Bannister continued, “Their argument was that it should have been glaringly obvious to Bert from the documents that all of this illegal activity was going on. On cross-examination, however, we were able to show that it took an FBI forensic accountant, working approximately three to four years, to allegedly connect the dots. Even then, their explanation lacked proof that the documents actually showed something illegal. ”
A win of this caliber marks a significant milestone in the case history of Bannister, as well as of his firm.
“This case and its conclusion have been personally reaffirming to me that our judicial system still works properly and that trial by jury is a bedrock protection for an innocent client.” Bannister noted.
About Jim Bannister
A managing partner of Bannister, Wyatt & Stalvey, James W. (Jim) Bannister has practiced law since 1995, and has worked for Bannister, Wyatt & Stalvey since 1997. In 2007, Bannister earned his Criminal Trial Advocacy Certification from the National Board of Trial Advocacy. He has tried numerous felony cases in both Federal and State Courts, and holds notable experience in cases involving Drugs and Narcotics, RICO, Internet Crimes, White Collar Crime, Security Fraud, Tax Evasion, Murder, Criminal Sexual Conduct, Criminal Domestic Violence, and DUI. He holds an AV (Preeminent) Peer Review Rating by Martindale-Hubbell, which recognizes lawyers for their strong legal ability and high ethical standards.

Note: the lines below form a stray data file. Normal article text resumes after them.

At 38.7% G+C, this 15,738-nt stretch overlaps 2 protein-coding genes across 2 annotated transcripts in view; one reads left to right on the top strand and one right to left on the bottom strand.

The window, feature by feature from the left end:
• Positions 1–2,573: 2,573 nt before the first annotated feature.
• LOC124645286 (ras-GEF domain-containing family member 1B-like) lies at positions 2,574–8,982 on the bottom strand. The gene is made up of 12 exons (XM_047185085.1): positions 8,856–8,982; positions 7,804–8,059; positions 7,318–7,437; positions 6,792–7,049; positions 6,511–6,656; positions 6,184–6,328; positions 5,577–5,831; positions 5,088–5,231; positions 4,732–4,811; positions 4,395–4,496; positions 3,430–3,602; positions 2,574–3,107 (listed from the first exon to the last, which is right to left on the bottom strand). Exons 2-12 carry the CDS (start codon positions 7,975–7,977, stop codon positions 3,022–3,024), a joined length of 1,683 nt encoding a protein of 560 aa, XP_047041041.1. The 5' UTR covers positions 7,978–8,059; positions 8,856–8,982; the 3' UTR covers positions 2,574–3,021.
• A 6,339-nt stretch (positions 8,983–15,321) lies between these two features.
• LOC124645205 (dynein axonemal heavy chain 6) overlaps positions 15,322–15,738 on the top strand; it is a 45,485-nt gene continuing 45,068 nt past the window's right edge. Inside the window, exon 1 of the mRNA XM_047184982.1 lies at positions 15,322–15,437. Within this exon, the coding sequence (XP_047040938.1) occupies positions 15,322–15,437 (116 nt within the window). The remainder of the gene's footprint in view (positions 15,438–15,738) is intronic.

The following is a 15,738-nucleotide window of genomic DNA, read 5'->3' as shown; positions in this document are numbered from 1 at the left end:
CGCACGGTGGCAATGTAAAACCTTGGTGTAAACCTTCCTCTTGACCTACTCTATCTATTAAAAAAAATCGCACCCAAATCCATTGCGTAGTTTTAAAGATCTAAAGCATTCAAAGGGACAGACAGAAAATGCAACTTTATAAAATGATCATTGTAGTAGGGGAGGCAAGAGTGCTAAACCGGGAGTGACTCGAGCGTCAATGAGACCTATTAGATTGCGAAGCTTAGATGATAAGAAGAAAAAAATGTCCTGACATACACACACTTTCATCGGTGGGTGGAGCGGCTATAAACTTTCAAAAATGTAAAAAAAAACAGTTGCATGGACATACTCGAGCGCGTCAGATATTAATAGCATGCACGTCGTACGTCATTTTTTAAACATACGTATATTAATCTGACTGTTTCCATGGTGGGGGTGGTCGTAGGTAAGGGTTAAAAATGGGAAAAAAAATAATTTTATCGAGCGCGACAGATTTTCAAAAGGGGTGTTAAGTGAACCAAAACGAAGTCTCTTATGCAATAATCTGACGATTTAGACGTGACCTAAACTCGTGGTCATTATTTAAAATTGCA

Jim Bannister has been listed in Best Lawyers in America since 2008 for Criminal Defense and DUI Defense. He has also been included in South Carolina’s Super Lawyers for criminal defense since 2011. In 2016, Bannister became one of only three members of the South Carolina Bar to be named as a fellow to the American Board of Criminal Defense Lawyers. He is a member of the South Carolina Bar, Federal Bar Association, National Association of Criminal Defense Lawyers, South Carolina Criminal Defense Lawyers Association and National Board of Trial Advocacy. He has been honored among Greenville’s Legal Elite for criminal defense each year the award has been offered.
Jim Bannister graduated from the University of South Carolina Honors College in 1992 as a Phi Beta Kappa. He received his law degree from the University of South Carolina School of Law in 1995, after which he served for two years as clerk to US Federal Judge Henry M. Herlong.
In addition to his private practice, Jim Bannister serves on the Board of Governors for the South Carolina Bar and was recently elected as Commissioner for Greenville Water. He formerly served on two criminal law task forces, as appointed by the South Carolina Supreme Court, and as a Commissioner on the Commission on Indigent Defense, a commission appointed by former South Carolina Governor Nikki Haley.
About Bannister, Wyatt & Stalvey, LLC
Since 1976, the award-winning attorneys of Bannister, Wyatt & Stalvey have provided skilled, professional, and tailored legal advice in the areas of criminal law, family law and real estate law in Greenville, South Carolina. Learn more at www.bannisterandwyatt.com.
Any result the lawyer or law firm may have achieved on behalf of clients in other matters does not necessarily indicate similar results can be obtained for other clients.